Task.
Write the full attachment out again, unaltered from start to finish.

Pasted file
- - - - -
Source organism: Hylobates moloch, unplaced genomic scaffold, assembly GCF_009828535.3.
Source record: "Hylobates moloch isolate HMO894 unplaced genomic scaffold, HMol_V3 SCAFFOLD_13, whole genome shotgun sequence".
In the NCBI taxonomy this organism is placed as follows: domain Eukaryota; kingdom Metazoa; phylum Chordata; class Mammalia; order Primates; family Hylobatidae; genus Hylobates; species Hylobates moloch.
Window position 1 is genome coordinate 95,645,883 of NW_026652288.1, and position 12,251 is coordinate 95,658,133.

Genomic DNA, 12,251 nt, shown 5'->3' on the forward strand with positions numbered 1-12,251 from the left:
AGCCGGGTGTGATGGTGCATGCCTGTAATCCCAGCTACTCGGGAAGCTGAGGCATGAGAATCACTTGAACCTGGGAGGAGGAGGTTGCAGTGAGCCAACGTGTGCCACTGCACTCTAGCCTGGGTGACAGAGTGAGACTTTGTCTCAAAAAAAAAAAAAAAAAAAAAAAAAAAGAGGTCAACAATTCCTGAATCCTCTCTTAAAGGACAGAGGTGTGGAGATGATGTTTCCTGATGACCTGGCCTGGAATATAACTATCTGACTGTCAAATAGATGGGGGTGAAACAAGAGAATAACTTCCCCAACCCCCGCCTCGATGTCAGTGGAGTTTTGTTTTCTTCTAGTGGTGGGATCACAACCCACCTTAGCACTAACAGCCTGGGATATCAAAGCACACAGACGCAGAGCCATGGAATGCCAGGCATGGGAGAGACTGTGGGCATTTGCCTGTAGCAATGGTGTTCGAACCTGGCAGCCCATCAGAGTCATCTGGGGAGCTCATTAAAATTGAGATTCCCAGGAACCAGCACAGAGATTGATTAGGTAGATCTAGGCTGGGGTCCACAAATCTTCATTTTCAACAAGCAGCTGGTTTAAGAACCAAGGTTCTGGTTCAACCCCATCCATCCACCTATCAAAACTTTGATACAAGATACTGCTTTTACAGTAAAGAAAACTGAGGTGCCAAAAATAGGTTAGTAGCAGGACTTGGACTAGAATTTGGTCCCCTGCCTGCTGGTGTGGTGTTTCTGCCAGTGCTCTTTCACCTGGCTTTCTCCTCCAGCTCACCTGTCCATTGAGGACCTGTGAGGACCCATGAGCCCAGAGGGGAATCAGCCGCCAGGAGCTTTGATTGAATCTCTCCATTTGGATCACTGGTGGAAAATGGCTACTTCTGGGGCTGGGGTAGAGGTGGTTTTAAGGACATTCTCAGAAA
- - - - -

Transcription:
Source organism: Hylobates moloch, unplaced genomic scaffold, assembly GCF_009828535.3.
Source record: "Hylobates moloch isolate HMO894 unplaced genomic scaffold, HMol_V3 SCAFFOLD_13, whole genome shotgun sequence".
In the NCBI taxonomy this organism is placed as follows: domain Eukaryota; kingdom Metazoa; phylum Chordata; class Mammalia; order Primates; family Hylobatidae; genus Hylobates; species Hylobates moloch.
Window position 1 is genome coordinate 95,645,883 of NW_026652288.1, and position 12,251 is coordinate 95,658,133.

Genomic DNA, 12,251 nt, shown 5'->3' on the forward strand with positions numbered 1-12,251 from the left:
AGCCGGGTGTGATGGTGCATGCCTGTAATCCCAGCTACTCGGGAAGCTGAGGCATGAGAATCACTTGAACCTGGGAGGAGGAGGTTGCAGTGAGCCAACGTGTGCCACTGCACTCTAGCCTGGGTGACAGAGTGAGACTTTGTCTCAAAAAAAAAAAAAAAAAAAAAAAAAAAGAGGTCAACAATTCCTGAATCCTCTCTTAAAGGACAGAGGTGTGGAGATGATGTTTCCTGATGACCTGGCCTGGAATATAACTATCTGACTGTCAAATAGATGGGGGTGAAACAAGAGAATAACTTCCCCAACCCCCGCCTCGATGTCAGTGGAGTTTTGTTTTCTTCTAGTGGTGGGATCACAACCCACCTTAGCACTAACAGCCTGGGATATCAAAGCACACAGACGCAGAGCCATGGAATGCCAGGCATGGGAGAGACTGTGGGCATTTGCCTGTAGCAATGGTGTTCGAACCTGGCAGCCCATCAGAGTCATCTGGGGAGCTCATTAAAATTGAGATTCCCAGGAACCAGCACAGAGATTGATTAGGTAGATCTAGGCTGGGGTCCACAAATCTTCATTTTCAACAAGCAGCTGGTTTAAGAACCAAGGTTCTGGTTCAACCCCATCCATCCACCTATCAAAACTTTGATACAAGATACTGCTTTTACAGTAAAGAAAACTGAGGTGCCAAAAATAGGTTAGTAGCAGGACTTGGACTAGAATTTGGTCCCCTGCCTGCTGGTGTGGTGTTTCTGCCAGTGCTCTTTCACCTGGCTTTCTCCTCCAGCTCACCTGTCCATTGAGGACCTGTGAGGACCCATGAGCCCAGAGGGGAATCAGCCGCCAGGAGCTTTGATTGAATCTCTCCATTTGGATCACTGGTGGAAAATGGCTACTTCTGGGGCTGGGGTAGAGGTGGTTTTAAGGACATTCTCAGAAA